Popular thinking may suggest that sorting the recycling out yourself, before it is collected, helps the process and is therefore better for the environment. But the truth is more complicated than that.
If your council asks you to separate recycling yourself, then not doing so could potentially hamper the system. But do we need that system in the first place?
Professor Williams told us there has not been an awful lot of research into which collection system is better. But councils’ request for residents to separate their waste could be more about politics than the environment.
“I think the reality is there is no perfect answer, but the evidence suggests there is not a significant amount of difference,” he said. “Commingled collections tend to be slightly more contaminated, but it’s made up for by the fact that they usually collect more rubbish.”
The overall difference is negligible because allowing people to mix their recycling could encourage more people to do it in the first place.
(It’s also worth noting here that councils can make a lot of money from recycling. For instance, it was reported a few years ago that East Lancashire councils made almost half a million pounds a year by selling on the waste).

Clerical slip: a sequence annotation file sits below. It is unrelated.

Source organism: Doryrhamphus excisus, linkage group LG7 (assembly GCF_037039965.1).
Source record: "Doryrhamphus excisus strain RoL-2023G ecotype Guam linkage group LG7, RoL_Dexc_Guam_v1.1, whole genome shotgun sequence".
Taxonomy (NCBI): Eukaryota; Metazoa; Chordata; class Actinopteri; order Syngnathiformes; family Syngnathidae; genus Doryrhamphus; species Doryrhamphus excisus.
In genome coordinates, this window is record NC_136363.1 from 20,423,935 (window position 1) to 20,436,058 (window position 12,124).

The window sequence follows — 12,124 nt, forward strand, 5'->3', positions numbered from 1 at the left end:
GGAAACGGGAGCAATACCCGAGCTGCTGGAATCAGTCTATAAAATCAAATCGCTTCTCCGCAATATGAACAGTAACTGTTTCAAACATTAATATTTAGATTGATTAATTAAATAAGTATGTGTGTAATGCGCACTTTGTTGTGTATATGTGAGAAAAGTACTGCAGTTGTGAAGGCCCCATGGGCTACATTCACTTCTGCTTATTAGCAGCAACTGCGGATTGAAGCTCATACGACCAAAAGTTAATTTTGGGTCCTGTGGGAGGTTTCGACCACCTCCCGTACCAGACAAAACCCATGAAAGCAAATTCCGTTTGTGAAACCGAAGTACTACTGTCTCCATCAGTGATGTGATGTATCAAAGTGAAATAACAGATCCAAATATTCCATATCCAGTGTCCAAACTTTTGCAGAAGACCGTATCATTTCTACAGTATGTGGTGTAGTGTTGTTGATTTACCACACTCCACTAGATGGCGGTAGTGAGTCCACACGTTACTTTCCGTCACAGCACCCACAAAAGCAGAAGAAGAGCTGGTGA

How we made our calculations
- Net greenhouse gas emissions for each material (aluminium, steel, glass and paper) were based on the 2016 study from Southampton University.
- Numbers of unit per tonne were calculated based on the following weights: standard-sized aluminium Coke can weight provided by to FactCheck by Coco-Cola; weight of a standard-sized steel can of beans provided by Kraft Heinz; weight of A4 paper is based on standard 80gsm office paper; weight used for a glass wine bottle is the cut-off weight for “lightweight” bottles, meaning that around 30 per cent of bottles are lighter.
- Equivalent carbon emissions of the examples were calculated with carbonfootprint.com. Car emissions based on 100 miles in an EU 2016 FORD All New Focus, Model Year Post 2016½ 1.0 EcoBoost (125PS) with stop/start – 5 Door, A6. Short-haul flight based on an economy class direct return flight, London to Barcelona. Long-haul flight based on an economy class direct return flight, London to New York. Household energy bills based on Ofgem figures for typical household oil and gas consumption per year.